Rhythm & Views 

Andrew Bird

I've been reading about the progression of Noble Beast on The New York Times' Measure for Measure blog. Since last March, Andrew Bird--performing a sold-out show at the Rialto on Saturday, Feb. 14--has posted notes about and drafts of songs for Noble Beast, most specifically the first song on the record, "Oh No." Bird wrote about the song's inspiration--a 3-year-old boy wailing on an airplane--and from there, Bird discussed the lyrics, the recording process, all of the things that made up the composition of the song and the album.

From "Oh No" on, Bird's thoughtful composition builds into the textured landscape that is Noble Beast. To compose is to create, build, assemble, synthesize--to make something new out of various parts that weren't there before. Here, Bird's toolbox is made up of familiar pieces--violin loops, acoustic guitar, whistling, minimal percussion, dreamlike lyrics--but the composition is windier, grassier and brighter than Bird's previous solo albums.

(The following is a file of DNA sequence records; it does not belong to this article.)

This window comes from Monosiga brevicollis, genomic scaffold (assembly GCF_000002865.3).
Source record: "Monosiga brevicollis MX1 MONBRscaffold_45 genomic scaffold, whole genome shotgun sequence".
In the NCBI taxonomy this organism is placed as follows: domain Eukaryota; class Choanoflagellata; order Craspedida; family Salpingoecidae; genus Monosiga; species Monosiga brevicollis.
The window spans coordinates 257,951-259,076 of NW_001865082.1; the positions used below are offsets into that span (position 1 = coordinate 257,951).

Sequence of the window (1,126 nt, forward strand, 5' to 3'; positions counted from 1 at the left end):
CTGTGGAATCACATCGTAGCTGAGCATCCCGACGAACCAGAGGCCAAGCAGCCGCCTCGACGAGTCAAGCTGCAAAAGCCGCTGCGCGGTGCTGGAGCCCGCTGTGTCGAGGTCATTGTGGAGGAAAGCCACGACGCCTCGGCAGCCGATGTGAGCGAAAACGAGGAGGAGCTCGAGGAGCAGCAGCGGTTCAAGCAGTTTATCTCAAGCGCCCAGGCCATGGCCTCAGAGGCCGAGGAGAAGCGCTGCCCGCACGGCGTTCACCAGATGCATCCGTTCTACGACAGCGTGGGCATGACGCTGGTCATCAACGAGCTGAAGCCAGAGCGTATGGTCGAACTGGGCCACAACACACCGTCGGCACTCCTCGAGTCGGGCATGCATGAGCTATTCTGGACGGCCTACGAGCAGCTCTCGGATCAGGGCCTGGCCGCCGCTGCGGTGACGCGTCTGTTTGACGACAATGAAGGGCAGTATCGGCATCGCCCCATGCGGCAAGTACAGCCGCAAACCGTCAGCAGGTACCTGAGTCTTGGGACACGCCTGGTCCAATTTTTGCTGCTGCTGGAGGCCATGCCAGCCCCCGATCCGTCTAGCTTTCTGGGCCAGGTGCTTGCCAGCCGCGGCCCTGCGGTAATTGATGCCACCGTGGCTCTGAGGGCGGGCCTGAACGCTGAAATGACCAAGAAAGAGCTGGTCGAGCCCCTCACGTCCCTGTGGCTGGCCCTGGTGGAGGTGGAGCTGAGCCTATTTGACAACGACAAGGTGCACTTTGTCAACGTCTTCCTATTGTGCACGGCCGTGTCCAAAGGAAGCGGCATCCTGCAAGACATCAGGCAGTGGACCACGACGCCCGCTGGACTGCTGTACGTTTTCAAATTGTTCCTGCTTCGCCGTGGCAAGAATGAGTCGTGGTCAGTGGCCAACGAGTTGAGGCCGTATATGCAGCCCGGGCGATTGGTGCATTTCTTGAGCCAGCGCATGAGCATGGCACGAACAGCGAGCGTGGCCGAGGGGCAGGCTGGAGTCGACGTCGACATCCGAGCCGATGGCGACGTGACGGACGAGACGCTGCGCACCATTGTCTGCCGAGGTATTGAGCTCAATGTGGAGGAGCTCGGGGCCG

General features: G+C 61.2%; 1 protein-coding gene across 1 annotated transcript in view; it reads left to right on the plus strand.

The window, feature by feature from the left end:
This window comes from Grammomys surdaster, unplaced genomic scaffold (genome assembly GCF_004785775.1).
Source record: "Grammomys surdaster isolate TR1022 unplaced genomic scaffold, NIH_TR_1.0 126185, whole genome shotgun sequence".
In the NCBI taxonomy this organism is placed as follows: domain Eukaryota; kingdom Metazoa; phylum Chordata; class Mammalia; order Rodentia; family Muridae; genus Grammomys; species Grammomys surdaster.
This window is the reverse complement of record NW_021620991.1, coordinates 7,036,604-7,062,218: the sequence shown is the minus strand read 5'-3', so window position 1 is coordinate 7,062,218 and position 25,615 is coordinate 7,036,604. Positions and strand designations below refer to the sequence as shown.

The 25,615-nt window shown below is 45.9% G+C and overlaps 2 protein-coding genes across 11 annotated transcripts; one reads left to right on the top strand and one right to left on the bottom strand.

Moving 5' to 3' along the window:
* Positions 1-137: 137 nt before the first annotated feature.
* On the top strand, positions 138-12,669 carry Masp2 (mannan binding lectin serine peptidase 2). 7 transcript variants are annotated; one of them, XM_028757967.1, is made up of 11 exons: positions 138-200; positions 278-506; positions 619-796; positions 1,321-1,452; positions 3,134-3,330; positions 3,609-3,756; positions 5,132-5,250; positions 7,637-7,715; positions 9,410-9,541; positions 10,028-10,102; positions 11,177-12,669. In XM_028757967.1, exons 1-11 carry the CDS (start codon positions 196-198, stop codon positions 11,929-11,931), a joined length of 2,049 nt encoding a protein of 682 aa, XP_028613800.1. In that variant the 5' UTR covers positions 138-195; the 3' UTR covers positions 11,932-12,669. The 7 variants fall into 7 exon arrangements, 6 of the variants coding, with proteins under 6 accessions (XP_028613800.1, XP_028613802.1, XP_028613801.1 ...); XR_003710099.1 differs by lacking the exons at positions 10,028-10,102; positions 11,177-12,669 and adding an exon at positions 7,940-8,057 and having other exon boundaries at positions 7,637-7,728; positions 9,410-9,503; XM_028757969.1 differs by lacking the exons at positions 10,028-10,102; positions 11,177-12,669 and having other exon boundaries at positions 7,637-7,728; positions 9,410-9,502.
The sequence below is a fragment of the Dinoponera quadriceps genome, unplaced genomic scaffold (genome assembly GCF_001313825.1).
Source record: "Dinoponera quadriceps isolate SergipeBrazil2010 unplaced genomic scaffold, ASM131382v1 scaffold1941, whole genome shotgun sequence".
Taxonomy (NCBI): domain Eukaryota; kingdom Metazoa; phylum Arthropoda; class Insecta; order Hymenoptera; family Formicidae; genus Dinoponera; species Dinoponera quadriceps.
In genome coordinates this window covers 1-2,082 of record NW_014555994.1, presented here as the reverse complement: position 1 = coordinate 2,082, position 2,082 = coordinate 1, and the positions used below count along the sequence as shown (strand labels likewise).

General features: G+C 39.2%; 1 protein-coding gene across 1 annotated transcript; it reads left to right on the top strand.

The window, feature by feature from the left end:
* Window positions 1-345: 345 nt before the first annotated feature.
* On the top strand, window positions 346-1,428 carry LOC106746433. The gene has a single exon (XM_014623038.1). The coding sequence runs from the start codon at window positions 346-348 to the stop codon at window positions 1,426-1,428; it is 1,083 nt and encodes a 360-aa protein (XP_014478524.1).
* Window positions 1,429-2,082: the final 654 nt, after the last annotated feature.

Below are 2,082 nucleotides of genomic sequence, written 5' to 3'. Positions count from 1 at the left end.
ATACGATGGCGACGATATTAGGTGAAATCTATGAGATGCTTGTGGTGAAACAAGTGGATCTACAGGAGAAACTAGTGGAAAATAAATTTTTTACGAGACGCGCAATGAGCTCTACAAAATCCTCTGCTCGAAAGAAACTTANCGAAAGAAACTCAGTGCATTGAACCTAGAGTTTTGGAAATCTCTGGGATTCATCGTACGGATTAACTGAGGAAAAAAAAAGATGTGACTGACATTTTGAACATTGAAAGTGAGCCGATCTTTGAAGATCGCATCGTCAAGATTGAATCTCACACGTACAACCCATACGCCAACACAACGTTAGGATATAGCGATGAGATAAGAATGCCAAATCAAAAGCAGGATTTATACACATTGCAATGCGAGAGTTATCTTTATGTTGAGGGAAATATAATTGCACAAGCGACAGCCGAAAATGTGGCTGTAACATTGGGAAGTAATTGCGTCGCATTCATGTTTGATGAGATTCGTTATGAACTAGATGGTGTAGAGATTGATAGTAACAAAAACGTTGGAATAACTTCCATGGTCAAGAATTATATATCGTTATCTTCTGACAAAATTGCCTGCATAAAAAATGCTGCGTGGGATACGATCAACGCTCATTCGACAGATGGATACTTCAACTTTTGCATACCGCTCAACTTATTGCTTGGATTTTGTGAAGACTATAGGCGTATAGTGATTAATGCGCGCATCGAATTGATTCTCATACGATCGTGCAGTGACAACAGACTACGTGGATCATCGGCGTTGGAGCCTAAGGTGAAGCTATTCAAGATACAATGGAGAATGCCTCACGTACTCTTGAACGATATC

The dramatics are subdued, the dreams more fluid. Mostly acoustic instruments, and the occasional African or Latin rhythm, make the album feel more natural, less contained--more English garden than French. Take the mournful acoustic guitar and plucked violin on "Natural Disaster" that help to examine all of the things that can be described as a natural disaster, like "a wolf with a lung disease," or the layers of decaying matter on the forest floor.

One could write a dissertation about Noble Beast. As a composition, it is as complex and gorgeous as a George Eliot novel.

More by Annie Holub


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